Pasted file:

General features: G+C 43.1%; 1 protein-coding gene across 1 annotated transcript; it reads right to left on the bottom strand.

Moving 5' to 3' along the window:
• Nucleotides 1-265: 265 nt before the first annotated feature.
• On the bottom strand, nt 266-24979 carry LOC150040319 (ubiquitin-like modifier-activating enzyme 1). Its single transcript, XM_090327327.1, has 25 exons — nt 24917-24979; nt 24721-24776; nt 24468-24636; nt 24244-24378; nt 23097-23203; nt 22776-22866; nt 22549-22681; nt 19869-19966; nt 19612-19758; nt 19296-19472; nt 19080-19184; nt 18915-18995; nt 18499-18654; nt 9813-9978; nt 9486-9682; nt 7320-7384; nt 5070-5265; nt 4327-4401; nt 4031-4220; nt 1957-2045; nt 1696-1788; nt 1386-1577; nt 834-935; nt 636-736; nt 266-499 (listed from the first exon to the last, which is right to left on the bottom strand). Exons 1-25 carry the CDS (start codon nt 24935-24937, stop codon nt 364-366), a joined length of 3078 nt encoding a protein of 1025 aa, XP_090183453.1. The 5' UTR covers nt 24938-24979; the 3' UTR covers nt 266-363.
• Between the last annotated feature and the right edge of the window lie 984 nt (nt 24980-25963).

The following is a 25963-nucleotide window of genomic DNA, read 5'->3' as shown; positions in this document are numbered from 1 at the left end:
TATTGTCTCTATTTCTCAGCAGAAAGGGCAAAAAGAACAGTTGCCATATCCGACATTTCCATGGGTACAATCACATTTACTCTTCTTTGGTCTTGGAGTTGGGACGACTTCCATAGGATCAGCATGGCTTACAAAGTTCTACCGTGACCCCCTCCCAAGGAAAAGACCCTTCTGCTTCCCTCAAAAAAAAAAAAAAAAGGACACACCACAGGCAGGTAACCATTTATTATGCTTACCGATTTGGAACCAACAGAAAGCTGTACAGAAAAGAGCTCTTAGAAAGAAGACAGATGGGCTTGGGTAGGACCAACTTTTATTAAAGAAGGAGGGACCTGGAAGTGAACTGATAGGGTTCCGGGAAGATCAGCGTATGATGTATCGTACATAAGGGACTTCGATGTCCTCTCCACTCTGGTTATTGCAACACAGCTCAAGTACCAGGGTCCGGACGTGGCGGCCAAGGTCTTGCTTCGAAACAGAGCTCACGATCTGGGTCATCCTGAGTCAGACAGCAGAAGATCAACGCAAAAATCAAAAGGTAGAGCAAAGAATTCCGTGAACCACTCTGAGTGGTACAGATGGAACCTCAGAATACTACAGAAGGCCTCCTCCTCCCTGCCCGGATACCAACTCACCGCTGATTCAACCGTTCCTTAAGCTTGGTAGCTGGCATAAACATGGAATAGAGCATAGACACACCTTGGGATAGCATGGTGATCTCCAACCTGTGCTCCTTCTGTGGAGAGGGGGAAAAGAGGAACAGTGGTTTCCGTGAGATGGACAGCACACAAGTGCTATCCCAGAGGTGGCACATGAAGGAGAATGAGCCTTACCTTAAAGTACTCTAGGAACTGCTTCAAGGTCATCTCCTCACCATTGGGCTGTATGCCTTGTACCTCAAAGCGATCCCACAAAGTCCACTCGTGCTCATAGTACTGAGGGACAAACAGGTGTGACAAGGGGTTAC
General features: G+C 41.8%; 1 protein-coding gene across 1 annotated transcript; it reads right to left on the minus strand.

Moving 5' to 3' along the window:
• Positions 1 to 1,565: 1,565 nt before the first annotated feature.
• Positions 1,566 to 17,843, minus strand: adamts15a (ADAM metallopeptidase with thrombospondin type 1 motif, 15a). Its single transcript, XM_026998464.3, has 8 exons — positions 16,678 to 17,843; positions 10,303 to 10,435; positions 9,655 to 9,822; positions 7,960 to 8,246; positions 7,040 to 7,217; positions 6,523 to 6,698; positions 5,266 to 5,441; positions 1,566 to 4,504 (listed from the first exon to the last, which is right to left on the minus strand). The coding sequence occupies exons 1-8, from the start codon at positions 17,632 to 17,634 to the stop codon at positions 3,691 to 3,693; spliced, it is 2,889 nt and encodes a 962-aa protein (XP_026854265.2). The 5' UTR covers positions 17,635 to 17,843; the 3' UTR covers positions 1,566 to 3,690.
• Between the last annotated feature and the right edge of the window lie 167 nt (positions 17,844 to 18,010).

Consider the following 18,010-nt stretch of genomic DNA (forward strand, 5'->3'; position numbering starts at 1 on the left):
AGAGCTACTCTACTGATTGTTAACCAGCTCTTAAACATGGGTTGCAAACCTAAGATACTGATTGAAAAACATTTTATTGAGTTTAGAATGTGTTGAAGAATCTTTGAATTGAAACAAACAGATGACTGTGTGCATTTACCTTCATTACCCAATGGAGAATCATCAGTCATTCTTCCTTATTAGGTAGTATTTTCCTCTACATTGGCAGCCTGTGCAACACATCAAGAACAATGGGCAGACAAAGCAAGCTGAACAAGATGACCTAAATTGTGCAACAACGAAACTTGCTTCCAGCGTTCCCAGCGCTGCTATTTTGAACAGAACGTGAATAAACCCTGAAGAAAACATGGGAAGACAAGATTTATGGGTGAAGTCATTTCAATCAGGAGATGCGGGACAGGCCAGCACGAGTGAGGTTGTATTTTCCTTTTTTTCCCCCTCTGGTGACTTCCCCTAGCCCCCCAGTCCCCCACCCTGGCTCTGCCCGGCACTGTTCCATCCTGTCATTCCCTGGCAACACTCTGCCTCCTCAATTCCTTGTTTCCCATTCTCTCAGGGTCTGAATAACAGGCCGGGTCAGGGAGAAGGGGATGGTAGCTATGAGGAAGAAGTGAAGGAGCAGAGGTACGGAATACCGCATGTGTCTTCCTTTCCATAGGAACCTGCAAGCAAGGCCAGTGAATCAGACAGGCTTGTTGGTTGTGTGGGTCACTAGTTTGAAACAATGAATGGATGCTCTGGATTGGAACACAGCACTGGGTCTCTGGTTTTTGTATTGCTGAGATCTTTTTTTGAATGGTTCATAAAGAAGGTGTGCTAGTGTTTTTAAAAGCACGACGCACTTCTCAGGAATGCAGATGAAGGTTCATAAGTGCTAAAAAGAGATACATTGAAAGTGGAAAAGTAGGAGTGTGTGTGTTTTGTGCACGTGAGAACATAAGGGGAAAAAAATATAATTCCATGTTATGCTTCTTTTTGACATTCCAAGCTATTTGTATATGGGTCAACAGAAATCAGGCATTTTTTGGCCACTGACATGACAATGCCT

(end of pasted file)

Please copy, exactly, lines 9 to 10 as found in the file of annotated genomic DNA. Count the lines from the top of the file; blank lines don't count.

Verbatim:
Moving 5' to 3' along the window:
• Positions 1 to 1,565: 1,565 nt before the first annotated feature.